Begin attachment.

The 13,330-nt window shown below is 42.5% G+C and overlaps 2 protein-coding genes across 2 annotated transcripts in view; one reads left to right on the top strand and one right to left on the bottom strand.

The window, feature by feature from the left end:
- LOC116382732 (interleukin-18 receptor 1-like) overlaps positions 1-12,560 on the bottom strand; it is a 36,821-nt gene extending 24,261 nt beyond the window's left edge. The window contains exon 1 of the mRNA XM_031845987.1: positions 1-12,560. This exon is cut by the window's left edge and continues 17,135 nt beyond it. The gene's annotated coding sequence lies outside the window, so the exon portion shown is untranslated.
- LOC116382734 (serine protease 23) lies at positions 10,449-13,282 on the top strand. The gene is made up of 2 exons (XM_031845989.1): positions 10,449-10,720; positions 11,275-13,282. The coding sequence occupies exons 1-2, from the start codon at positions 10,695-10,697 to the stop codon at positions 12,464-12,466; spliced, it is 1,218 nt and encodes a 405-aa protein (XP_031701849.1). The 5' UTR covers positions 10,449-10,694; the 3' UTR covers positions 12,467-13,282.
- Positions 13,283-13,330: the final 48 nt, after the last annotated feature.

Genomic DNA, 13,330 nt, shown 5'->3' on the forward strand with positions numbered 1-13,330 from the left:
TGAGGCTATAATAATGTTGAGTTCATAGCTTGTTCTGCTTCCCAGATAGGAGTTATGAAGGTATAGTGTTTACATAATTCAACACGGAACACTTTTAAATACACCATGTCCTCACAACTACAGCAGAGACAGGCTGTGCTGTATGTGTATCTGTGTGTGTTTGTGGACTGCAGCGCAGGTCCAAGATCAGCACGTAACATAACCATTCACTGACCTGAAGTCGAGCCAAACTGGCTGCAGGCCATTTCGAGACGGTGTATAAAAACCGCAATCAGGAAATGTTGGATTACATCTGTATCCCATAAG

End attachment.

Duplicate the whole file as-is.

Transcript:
The 13,330-nt window shown below is 42.5% G+C and overlaps 2 protein-coding genes across 2 annotated transcripts in view; one reads left to right on the top strand and one right to left on the bottom strand.

The window, feature by feature from the left end:
- LOC116382732 (interleukin-18 receptor 1-like) overlaps positions 1-12,560 on the bottom strand; it is a 36,821-nt gene extending 24,261 nt beyond the window's left edge. The window contains exon 1 of the mRNA XM_031845987.1: positions 1-12,560. This exon is cut by the window's left edge and continues 17,135 nt beyond it. The gene's annotated coding sequence lies outside the window, so the exon portion shown is untranslated.
- LOC116382734 (serine protease 23) lies at positions 10,449-13,282 on the top strand. The gene is made up of 2 exons (XM_031845989.1): positions 10,449-10,720; positions 11,275-13,282. The coding sequence occupies exons 1-2, from the start codon at positions 10,695-10,697 to the stop codon at positions 12,464-12,466; spliced, it is 1,218 nt and encodes a 405-aa protein (XP_031701849.1). The 5' UTR covers positions 10,449-10,694; the 3' UTR covers positions 12,467-13,282.
- Positions 13,283-13,330: the final 48 nt, after the last annotated feature.

Genomic DNA, 13,330 nt, shown 5'->3' on the forward strand with positions numbered 1-13,330 from the left:
TGAGGCTATAATAATGTTGAGTTCATAGCTTGTTCTGCTTCCCAGATAGGAGTTATGAAGGTATAGTGTTTACATAATTCAACACGGAACACTTTTAAATACACCATGTCCTCACAACTACAGCAGAGACAGGCTGTGCTGTATGTGTATCTGTGTGTGTTTGTGGACTGCAGCGCAGGTCCAAGATCAGCACGTAACATAACCATTCACTGACCTGAAGTCGAGCCAAACTGGCTGCAGGCCATTTCGAGACGGTGTATAAAAACCGCAATCAGGAAATGTTGGATTACATCTGTATCCCATAAG